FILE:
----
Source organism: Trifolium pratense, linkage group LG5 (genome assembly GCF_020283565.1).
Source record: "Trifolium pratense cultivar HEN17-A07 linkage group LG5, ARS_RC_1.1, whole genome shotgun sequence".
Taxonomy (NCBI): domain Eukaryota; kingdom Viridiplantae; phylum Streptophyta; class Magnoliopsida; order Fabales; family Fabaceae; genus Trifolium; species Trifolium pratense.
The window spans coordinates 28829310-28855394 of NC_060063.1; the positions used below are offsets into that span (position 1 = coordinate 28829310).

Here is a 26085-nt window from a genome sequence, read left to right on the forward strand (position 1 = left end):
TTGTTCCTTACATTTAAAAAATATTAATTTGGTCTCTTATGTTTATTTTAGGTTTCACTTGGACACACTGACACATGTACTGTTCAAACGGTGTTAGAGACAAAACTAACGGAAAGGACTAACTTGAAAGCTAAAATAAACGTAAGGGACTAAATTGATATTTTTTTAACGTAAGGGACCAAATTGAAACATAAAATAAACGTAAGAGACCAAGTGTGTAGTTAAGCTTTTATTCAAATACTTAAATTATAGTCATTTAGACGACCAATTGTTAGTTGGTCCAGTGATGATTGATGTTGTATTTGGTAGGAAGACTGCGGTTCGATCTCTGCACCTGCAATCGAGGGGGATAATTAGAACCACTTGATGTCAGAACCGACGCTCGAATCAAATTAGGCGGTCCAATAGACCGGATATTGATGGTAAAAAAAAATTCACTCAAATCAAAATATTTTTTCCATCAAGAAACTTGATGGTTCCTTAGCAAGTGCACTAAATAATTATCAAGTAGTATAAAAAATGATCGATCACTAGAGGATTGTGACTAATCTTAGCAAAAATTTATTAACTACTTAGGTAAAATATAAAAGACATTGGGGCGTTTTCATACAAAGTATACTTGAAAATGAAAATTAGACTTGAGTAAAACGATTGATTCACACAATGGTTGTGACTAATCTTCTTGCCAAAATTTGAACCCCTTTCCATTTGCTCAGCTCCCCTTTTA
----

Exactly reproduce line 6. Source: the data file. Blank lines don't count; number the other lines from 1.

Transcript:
TTGTTCCTTACATTTAAAAAATATTAATTTGGTCTCTTATGTTTATTTTAGGTTTCACTTGGACACACTGACACATGTACTGTTCAAACGGTGTTAGAGACAAAACTAACGGAAAGGACTAACTTGAAAGCTAAAATAAACGTAAGGGACTAAATTGATATTTTTTTAACGTAAGGGACCAAATTGAAACATAAAATAAACGTAAGAGACCAAGTGTGTAGTTAAGCTTTTATTCAAATACTTAAATTATAGTCATTTAGACGACCAATTGTTAGTTGGTCCAGTGATGATTGATGTTGTATTTGGTAGGAAGACTGCGGTTCGATCTCTGCACCTGCAATCGAGGGGGATAATTAGAACCACTTGATGTCAGAACCGACGCTCGAATCAAATTAGGCGGTCCAATAGACCGGATATTGATGGTAAAAAAAAATTCACTCAAATCAAAATATTTTTTCCATCAAGAAACTTGATGGTTCCTTAGCAAGTGCACTAAATAATTATCAAGTAGTATAAAAAATGATCGATCACTAGAGGATTGTGACTAATCTTAGCAAAAATTTATTAACTACTTAGGTAAAATATAAAAGACATTGGGGCGTTTTCATACAAAGTATACTTGAAAATGAAAATTAGACTTGAGTAAAACGATTGATTCACACAATGGTTGTGACTAATCTTCTTGCCAAAATTTGAACCCCTTTCCATTTGCTCAGCTCCCCTTTTA